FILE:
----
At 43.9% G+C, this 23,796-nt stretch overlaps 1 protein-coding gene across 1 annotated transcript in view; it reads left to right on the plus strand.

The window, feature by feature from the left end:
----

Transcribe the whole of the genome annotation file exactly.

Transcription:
At 43.9% G+C, this 23,796-nt stretch overlaps 1 protein-coding gene across 1 annotated transcript in view; it reads left to right on the plus strand.

The window, feature by feature from the left end: